Review: Good in beats and pieces
Director: Abhiraj Minawala
Starring: Aayush Sharma, Warina Hussain, Ram Kapoor, Ronit Roy and others
Showing at: Cinepolis, CityPride, E-Square, Inox, PVR
It’s just a film, but even so, why is it that in our movies, the pretty, intelligent, rich girl falls in love with an ordinary-looking duffer with no prospects and no life goals? Is it because it enables the taporis, who watch Bollywood movies, to dream of getting the princess, without proving their worth in any way?
Sushrut (Aayush Sharma), the ‘hero’ of this film, directed by Abhiraj Minawala, has the unfortunate nickname, Susu. He is not too handsome, not too bright and has no ambition except to teach garba to kids. But the film’s plot demands that this guy with no discernible qualities, should woo and win a fair NRI business school topper, Michelle aka Manisha (Warina Hussain).
Susu’s uncle (Ram Kapoor), a dandiya singer, fills his head with romantic nonsense, and even when the chap sees that she is clearly out of his league, tells him that Indians learn love from the movies and make it last for seven births. Which is a scary thought!
For some reason, Michelle also falls in love with Susu, as he takes her on a foodie tour of Varodara. But her scowling daddy (Ronit Roy), who runs a chain of laundries in London called Lord Of The Rinse (seriously!), takes Susu atop a giant wheel to tell him that he is no match for his daughter, who is about to earn a £85000 salary package. Susu gets all huffy over this, and Michelle leaves to go back to London.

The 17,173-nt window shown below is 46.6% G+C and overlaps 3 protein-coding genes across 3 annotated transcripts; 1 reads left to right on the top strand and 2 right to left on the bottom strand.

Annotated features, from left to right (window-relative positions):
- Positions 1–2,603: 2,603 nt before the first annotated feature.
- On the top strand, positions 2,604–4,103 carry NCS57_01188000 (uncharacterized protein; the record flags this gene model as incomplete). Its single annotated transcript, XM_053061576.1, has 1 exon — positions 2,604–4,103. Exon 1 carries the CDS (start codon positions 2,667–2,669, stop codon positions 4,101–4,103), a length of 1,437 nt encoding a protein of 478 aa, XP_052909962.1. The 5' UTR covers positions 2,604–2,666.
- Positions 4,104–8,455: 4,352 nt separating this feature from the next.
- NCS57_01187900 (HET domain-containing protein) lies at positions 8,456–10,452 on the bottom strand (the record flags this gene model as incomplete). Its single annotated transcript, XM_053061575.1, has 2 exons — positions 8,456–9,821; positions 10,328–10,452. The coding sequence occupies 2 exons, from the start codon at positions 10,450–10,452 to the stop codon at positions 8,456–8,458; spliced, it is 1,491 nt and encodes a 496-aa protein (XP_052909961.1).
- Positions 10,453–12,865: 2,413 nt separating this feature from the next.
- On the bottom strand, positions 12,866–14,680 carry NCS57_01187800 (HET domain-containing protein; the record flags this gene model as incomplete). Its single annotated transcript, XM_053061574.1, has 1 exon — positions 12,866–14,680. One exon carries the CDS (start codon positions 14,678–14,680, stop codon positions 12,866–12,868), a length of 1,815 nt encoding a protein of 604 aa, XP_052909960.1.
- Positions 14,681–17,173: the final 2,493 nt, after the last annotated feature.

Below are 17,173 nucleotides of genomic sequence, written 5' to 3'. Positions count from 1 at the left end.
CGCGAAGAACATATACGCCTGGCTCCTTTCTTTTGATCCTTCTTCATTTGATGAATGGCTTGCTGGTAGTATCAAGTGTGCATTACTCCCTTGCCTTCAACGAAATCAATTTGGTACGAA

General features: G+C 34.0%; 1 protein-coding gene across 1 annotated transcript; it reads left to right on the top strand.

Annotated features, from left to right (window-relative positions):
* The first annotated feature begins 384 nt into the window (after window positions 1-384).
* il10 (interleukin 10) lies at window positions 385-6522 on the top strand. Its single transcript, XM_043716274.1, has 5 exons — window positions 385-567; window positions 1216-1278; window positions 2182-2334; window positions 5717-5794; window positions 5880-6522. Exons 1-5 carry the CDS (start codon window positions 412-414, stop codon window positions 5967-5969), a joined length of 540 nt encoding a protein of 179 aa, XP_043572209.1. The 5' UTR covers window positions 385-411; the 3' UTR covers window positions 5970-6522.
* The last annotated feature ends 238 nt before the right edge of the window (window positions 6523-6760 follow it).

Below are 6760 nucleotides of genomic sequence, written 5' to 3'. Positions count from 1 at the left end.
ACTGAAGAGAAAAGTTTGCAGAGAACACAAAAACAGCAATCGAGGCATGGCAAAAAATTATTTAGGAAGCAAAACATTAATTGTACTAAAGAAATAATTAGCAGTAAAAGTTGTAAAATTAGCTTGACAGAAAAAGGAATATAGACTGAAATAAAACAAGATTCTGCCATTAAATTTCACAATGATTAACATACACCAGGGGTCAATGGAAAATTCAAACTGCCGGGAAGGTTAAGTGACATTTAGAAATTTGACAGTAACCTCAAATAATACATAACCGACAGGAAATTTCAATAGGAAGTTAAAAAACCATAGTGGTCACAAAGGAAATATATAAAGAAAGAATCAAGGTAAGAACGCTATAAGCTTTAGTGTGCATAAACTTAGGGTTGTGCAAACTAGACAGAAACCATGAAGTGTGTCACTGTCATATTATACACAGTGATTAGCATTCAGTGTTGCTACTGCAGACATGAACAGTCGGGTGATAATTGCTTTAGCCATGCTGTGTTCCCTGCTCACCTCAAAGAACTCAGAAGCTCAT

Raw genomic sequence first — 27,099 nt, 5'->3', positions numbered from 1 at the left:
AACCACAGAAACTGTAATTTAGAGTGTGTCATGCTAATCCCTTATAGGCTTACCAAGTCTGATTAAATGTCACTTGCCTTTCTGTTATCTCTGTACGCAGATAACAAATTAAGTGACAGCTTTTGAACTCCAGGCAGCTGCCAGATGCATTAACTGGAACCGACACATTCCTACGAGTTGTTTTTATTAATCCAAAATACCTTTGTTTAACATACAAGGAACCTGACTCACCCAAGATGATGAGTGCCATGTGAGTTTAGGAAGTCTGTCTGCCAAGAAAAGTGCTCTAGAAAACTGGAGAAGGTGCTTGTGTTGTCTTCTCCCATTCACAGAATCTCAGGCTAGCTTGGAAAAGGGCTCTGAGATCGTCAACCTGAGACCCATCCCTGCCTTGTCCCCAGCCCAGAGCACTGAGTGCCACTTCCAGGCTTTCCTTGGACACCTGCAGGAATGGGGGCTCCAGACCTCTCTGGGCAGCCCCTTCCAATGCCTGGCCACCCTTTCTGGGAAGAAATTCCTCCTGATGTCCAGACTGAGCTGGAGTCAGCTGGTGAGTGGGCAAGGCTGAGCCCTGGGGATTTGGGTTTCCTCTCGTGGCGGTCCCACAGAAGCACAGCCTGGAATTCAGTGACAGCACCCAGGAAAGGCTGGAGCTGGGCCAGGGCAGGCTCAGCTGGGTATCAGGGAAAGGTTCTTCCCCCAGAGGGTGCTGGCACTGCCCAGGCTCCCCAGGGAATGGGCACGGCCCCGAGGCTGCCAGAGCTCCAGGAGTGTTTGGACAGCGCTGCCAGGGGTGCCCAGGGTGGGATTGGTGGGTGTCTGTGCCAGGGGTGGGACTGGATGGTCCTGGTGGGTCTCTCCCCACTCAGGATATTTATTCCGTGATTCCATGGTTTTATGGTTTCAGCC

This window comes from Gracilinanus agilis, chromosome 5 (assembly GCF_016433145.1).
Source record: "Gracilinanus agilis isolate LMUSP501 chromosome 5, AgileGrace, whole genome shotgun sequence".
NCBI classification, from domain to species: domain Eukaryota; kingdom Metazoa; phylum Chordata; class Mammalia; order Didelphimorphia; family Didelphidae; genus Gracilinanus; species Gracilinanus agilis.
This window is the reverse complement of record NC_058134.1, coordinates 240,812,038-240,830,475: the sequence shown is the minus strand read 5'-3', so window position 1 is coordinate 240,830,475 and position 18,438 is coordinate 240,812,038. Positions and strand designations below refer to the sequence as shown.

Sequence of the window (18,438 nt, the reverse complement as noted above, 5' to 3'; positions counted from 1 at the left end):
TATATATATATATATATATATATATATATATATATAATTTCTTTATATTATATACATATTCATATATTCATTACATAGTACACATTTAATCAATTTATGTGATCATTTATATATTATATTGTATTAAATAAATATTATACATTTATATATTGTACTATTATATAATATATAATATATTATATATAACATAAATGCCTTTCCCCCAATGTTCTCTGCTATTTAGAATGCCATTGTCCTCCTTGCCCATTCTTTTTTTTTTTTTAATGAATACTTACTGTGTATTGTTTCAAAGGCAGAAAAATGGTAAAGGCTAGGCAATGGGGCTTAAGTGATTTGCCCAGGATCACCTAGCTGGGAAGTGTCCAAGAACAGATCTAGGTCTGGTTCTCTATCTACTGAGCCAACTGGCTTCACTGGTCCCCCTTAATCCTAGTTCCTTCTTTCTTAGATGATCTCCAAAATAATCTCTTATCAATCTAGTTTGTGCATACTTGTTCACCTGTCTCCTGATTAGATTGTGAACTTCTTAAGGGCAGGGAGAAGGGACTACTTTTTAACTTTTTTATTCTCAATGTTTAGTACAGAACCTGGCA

Susu (always accompanied by irritating friends) is ready to give up, but the uncle takes him to London and lets him loose to stalk Michelle. (Okay, she blocked him on phone and FB, but he never heard of email?)
Love Yatri is an old-fashioned love story, a poor man’s DDLJ, so to say. Aayush Sharma with his big hair and gleaming smile, can dance; this film was not meant to display his acting skills. Warina Hussain is pretty in a bland sort of way, and she will also need another film to prove that she can act.
The soundtrack of the film used the thumping dandiya beats and some popular garba tunes; the bright costumes have enough mirrorwork to sink a ship. Love Yatri, released just in time for Navratri, the nine nights of dancing madness, captures a Gujarati milieu not often seen in Hindi films, and the festival where romances are reported to happen — which is why the film was originally titled Love Ratri, till protests forced a change. Without the energetic dancing, this is just a generic Bollywood romance — a date movie at best.